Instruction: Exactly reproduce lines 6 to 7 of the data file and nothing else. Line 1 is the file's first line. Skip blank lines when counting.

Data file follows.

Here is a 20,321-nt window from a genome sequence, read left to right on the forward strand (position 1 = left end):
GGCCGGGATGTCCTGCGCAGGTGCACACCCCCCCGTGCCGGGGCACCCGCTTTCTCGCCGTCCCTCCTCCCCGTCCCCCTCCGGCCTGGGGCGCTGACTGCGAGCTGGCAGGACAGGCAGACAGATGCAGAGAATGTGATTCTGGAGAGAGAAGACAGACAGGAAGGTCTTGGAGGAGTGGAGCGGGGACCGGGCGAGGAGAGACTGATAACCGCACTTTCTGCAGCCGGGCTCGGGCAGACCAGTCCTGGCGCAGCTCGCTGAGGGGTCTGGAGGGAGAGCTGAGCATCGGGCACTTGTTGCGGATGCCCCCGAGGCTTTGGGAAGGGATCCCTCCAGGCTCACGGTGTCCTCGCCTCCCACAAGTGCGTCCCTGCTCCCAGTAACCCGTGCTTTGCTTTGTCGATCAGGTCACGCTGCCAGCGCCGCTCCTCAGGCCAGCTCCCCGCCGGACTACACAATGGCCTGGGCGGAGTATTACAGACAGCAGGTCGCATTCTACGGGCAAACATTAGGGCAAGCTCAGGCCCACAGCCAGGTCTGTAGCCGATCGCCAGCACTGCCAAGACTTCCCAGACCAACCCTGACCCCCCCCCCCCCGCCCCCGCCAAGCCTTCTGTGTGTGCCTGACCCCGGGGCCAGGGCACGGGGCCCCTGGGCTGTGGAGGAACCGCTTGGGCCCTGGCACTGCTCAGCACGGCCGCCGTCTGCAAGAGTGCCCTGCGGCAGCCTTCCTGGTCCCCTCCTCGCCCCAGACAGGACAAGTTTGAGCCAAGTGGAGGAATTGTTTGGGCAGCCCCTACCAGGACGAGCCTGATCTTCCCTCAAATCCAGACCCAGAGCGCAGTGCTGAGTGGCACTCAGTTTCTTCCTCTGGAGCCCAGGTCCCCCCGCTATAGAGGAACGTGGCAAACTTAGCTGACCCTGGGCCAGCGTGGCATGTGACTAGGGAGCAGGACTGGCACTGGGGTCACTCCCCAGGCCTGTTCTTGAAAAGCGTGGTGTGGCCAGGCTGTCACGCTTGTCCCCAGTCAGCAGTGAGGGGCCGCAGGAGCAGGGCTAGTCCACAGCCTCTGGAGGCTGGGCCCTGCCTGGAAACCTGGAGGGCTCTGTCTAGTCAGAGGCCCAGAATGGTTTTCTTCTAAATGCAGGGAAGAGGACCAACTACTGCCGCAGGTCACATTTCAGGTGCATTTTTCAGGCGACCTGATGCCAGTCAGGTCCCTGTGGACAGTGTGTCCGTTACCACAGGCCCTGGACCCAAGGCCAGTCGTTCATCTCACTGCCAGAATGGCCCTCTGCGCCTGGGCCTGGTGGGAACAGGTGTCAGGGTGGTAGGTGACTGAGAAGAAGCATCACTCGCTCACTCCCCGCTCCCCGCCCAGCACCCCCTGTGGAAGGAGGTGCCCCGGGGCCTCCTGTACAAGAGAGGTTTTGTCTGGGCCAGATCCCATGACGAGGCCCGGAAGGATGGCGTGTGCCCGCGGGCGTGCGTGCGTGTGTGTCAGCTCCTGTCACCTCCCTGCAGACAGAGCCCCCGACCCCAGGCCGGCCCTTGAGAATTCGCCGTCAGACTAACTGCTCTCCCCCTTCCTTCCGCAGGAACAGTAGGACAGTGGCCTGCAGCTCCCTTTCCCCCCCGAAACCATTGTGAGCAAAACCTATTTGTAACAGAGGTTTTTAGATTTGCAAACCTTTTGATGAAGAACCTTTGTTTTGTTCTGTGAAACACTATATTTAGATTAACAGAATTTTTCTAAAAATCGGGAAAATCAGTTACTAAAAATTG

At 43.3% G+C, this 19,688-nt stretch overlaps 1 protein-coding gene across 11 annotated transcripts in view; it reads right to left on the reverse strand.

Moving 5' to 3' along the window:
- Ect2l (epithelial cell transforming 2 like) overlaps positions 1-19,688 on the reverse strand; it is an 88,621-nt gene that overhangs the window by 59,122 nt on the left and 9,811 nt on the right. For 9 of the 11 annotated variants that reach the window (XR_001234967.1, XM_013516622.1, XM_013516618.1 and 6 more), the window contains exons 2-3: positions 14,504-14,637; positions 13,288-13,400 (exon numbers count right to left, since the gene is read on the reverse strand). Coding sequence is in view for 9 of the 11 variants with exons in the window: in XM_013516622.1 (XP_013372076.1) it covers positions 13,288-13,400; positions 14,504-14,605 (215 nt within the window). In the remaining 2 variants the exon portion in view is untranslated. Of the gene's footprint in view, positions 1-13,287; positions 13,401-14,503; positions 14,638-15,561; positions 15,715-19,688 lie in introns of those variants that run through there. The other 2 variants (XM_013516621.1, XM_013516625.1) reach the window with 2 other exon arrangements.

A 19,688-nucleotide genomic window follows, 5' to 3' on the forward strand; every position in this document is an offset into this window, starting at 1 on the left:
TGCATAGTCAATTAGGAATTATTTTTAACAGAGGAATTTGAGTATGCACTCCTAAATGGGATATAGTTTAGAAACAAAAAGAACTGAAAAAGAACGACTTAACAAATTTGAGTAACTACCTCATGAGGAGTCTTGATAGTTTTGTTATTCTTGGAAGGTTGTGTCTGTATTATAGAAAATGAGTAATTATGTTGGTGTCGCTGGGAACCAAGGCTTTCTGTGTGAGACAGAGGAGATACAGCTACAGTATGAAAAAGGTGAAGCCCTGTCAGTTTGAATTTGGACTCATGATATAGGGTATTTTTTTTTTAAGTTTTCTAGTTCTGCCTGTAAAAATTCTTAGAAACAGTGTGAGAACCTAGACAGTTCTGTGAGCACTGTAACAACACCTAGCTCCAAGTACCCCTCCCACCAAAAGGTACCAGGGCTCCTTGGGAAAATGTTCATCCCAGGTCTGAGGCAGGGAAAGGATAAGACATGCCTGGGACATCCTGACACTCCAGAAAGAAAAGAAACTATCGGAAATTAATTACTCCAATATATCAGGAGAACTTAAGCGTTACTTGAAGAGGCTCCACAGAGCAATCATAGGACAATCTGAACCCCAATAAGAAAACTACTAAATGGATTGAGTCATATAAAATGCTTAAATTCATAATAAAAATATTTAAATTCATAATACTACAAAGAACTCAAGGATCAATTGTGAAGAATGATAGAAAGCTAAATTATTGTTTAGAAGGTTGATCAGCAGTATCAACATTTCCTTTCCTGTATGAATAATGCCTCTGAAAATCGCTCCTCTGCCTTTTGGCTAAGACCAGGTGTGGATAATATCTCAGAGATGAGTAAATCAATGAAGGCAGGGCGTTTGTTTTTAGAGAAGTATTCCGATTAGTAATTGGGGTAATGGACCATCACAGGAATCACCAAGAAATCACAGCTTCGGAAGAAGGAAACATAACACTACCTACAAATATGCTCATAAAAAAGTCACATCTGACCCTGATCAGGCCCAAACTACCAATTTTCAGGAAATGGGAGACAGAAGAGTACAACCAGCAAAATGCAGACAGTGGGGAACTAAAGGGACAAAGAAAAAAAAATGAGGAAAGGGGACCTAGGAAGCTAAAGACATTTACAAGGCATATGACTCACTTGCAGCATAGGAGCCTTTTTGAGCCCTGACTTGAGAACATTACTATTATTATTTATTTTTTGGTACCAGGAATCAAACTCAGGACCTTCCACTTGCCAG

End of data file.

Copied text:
A 19,688-nucleotide genomic window follows, 5' to 3' on the forward strand; every position in this document is an offset into this window, starting at 1 on the left:
TGCATAGTCAATTAGGAATTATTTTTAACAGAGGAATTTGAGTATGCACTCCTAAATGGGATATAGTTTAGAAACAAAAAGAACTGAAAAAGAACGACTTAACAAATTTGAGTAACTACCTCATGAGGAGTCTTGATAGTTTTGTTATTCTTGGAAGGTTGTGTCTGTATTATAGAAAATGAGTAATTATGTTGGTGTCGCTGGGAACCAAGGCTTTCTGTGTGAGACAGAGGAGATACAGCTACAGTATGAAAAAGGTGAAGCCCTGTCAGTTTGAATTTGGACTCATGATATAGGGTATTTTTTTTTTAAGTTTTCTAGTTCTGCCTGTAAAAATTCTTAGAAACAGTGTGAGAACCTAGACAGTTCTGTGAGCACTGTAACAACACCTAGCTCCAAGTACCCCTCCCACCAAAAGGTACCAGGGCTCCTTGGGAAAATGTTCATCCCAGGTCTGAGGCAGGGAAAGGATAAGACATGCCTGGGACATCCTGACACTCCAGAAAGAAAAGAAACTATCGGAAATTAATTACTCCAATATATCAGGAGAACTTAAGCGTTACTTGAAGAGGCTCCACAGAGCAATCATAGGACAATCTGAACCCCAATAAGAAAACTACTAAATGGATTGAGTCATATAAAATGCTTAAATTCATAATAAAAATATTTAAATTCATAATACTACAAAGAACTCAAGGATCAATTGTGAAGAATGATAGAAAGCTAAATTATTGTTTAGAAGGTTGATCAGCAGTATCAACATTTCCTTTCCTGTATGAATAATGCCTCTGAAAATCGCTCCTCTGCCTTTTGGCTAAGACCAGGTGTGGATAATATCTCAGAGATGAGTAAATCAATGAAGGCAGGGCGTTTGTTTTTAGAGAAGTATTCCGATTAGTAATTGGGGTAATGGACCATCACAGGAATCACCAAGAAATCACAGCTTCGGAAGAAGGAAACATAACACTACCTACAAATATGCTCATAAAAAAGTCACATCTGACCCTGATCAGGCCCAAACTACCAATTTTCAGGAAATGGGAGACAGAAGAGTACAACCAGCAAAATGCAGACAGTGGGGAACTAAAGGGACAAAGAAAAAAAAATGAGGAAAGGGGACCTAGGAAGCTAAAGACATTTACAAGGCATATGACTCACTTGCAGCATAGGAGCCTTTTTGAGCCCTGACTTGAGAACATTACTATTATTATTTATTTTTTGGTACCAGGAATCAAACTCAGGACCTTCCACTTGCCAG